With all the technological advances, easily connecting people to the web, it’s no surprise that many people are spending too much time with screens. Kids may spend precious hours after school and on the weekends on the TV, computer, tablet and phone screens, rather than playing, socializing and being physically active with peers or siblings, or even sleeping.
The American Academy of Pediatrics highly recommends no more than two hours of screen time per day. The content should be educational, non-violent and supervised by parents. It is important for parents to keep this in mind and track their kids’ screen time, then encourage activity when their time is up.
We are in the throes of “sick season”: children with colds, ear infections, flu-like illness, pneumonia and, of course, the actual flu.
The drugstores are busy with families coming in to fill prescriptions and also to shop for over-the-counter medications to help alleviate all the yucky symptoms that come with this season.
As a mother, I remember highchair time all too clearly. Indeed, for a certain period, we had 2 highchairs at our dinner table! I remember how hectic mealtimes can be with the family. And, there are times as parents, we sometimes don’t realize (or admittedly don’t always think) about how mobile our little ones really can be.
Many of us use cotton swabs (commonly called Q-tips) inside our ears to clean out wax and water. And, well-intended parents may actually use the swabs on their children’s ears as well. The problem is that using the swabs can actually cause injury, or create an even bigger problem – impacted wax.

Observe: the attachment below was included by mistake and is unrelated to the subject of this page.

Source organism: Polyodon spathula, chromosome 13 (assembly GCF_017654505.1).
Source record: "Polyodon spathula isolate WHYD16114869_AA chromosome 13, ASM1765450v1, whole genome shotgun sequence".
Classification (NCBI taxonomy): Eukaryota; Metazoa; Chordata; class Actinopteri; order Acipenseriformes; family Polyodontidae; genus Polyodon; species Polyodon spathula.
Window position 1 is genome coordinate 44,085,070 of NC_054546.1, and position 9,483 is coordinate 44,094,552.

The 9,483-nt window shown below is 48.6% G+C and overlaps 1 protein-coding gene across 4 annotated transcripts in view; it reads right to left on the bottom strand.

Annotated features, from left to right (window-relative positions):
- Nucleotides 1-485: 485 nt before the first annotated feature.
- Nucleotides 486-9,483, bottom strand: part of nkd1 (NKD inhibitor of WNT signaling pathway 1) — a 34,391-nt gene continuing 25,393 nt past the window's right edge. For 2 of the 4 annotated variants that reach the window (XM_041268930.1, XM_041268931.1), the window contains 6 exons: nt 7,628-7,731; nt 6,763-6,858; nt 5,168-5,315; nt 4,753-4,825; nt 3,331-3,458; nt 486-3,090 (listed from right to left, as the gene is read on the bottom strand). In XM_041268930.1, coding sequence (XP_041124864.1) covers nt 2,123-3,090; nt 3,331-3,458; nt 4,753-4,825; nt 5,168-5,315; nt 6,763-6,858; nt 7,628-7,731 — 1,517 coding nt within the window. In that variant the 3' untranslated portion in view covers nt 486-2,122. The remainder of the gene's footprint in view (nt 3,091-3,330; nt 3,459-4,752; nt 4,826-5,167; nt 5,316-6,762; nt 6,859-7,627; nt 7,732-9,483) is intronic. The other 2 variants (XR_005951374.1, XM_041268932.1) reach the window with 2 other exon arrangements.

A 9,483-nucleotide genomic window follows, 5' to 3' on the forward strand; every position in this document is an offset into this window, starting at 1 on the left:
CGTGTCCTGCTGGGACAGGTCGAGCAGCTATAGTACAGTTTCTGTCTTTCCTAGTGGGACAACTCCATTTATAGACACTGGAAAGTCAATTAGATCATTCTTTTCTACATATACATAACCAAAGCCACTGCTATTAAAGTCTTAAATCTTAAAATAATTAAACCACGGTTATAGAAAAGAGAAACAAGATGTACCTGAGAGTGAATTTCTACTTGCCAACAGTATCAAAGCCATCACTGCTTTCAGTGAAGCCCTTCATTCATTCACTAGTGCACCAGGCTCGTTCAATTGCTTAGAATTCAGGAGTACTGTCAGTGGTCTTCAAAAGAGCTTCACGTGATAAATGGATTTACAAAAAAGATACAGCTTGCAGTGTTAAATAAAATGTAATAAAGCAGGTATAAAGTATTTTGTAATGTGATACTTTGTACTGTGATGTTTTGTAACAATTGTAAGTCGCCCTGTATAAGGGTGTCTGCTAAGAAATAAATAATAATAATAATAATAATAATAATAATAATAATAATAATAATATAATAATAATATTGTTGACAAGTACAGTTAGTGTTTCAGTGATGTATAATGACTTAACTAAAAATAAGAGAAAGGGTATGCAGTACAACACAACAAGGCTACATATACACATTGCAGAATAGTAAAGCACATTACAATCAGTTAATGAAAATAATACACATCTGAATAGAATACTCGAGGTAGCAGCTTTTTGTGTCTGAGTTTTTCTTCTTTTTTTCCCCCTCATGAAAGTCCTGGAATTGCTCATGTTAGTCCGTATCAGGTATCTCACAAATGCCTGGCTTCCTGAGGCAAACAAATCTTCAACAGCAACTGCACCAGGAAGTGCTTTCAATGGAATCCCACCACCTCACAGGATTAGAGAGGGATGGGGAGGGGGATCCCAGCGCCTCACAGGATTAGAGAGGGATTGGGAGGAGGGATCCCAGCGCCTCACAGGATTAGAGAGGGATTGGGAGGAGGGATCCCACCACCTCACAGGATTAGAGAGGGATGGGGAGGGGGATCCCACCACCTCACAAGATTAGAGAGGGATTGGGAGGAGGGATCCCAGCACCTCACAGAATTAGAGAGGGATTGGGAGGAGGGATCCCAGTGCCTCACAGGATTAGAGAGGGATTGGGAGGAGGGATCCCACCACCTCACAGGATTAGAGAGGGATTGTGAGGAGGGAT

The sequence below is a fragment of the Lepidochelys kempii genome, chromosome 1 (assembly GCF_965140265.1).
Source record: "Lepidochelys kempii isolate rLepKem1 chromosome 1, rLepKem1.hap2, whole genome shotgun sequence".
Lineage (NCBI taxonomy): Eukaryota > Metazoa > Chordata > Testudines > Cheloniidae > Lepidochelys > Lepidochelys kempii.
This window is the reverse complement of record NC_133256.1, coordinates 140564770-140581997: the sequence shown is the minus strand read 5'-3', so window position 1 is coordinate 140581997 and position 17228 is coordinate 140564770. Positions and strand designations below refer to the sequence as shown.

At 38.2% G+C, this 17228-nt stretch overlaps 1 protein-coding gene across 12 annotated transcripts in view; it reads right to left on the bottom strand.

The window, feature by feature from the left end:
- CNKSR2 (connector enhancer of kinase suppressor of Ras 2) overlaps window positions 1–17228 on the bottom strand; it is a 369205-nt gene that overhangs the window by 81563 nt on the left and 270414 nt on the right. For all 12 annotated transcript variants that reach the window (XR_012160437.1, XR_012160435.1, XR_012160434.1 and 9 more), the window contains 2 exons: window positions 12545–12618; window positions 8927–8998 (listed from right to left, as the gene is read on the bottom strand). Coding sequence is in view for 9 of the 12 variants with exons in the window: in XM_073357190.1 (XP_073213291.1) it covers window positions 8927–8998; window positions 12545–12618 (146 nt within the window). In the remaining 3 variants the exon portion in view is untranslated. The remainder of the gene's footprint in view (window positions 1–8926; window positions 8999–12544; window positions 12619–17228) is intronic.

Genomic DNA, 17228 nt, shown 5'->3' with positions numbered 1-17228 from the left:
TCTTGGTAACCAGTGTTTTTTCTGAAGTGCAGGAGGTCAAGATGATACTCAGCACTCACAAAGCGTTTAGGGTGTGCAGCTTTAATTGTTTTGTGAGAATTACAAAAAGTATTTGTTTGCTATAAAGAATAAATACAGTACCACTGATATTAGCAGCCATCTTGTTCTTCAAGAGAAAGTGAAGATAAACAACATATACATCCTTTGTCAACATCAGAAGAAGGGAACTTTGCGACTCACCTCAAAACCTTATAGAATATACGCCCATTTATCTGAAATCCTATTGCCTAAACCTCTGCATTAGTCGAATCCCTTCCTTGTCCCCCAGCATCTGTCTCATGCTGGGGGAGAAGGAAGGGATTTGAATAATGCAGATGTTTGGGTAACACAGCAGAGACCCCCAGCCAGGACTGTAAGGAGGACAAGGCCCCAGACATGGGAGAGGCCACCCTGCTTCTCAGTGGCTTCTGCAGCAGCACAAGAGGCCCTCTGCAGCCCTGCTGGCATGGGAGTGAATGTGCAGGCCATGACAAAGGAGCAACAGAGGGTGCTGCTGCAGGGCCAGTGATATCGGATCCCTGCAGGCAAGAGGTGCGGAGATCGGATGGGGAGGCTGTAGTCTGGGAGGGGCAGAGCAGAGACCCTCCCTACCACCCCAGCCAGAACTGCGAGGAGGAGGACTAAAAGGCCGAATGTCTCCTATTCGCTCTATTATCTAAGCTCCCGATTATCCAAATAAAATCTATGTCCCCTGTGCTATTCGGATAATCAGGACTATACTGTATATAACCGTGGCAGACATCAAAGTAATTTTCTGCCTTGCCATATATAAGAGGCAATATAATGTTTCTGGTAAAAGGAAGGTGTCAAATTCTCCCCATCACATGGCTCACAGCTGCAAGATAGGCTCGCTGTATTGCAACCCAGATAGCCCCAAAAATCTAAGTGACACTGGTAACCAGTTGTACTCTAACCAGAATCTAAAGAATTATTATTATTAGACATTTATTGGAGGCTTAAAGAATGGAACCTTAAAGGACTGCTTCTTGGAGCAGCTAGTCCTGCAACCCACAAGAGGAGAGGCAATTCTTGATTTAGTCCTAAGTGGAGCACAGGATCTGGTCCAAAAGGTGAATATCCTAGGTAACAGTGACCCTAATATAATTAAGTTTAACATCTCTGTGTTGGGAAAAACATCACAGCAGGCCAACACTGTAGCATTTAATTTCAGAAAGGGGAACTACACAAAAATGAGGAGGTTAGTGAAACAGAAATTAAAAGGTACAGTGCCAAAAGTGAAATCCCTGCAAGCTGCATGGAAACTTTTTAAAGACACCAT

Earwax actually has several important jobs for which you might want to keep it around. It protects and moisturizes the skin of the canal, preventing itchy/flaky/dandruff-like ears. Additionally, it contains special chemicals that help fight infections. And, when dust and dirt enter your ear, earwax serves as a sticky shield, preventing debris from traveling further.
February is known to be the month of love. The month of roses, I love you’s and conversation candy hearts. Everyone knows this. But few people know that February is Congenital Heart Defect Awareness Month. And why would you unless you were personally affected? I was uninformed until my daughter, Harper, was born with a complete AV Canal Defect and Down syndrome, in August 2011. Now we celebrate February 1st by wearing red for heart disease awareness and celebrate World Down syndrome Day on March 21st.
These celebrations wouldn’t have meant anything to me 2 years ago. I was early in my pregnancy in February 2011 and selfishly unaware of Congenital Heart Defect Awareness month. And also unaware that, my newly created daughter, was going to be born with defects.